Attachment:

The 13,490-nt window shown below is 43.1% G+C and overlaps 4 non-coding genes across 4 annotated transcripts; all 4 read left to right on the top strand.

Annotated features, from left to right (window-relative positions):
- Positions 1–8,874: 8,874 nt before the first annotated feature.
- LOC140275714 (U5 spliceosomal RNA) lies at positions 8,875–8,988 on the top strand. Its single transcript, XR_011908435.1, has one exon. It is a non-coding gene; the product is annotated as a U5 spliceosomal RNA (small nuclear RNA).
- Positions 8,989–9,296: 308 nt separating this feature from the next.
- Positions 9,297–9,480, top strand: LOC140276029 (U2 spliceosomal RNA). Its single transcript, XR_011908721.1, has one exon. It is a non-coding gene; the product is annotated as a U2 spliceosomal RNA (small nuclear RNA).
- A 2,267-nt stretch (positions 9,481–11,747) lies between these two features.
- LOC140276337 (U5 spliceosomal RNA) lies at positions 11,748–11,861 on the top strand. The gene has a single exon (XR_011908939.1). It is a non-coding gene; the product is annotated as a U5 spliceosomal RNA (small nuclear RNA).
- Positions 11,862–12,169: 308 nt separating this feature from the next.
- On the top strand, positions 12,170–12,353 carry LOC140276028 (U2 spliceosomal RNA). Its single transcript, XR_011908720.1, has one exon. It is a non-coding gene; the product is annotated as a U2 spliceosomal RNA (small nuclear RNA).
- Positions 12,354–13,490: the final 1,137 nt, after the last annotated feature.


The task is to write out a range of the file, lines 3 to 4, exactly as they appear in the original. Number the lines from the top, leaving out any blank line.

- Positions 1–8,874: 8,874 nt before the first annotated feature.
- LOC140275714 (U5 spliceosomal RNA) lies at positions 8,875–8,988 on the top strand. Its single transcript, XR_011908435.1, has one exon. It is a non-coding gene; the product is annotated as a U5 spliceosomal RNA (small nuclear RNA).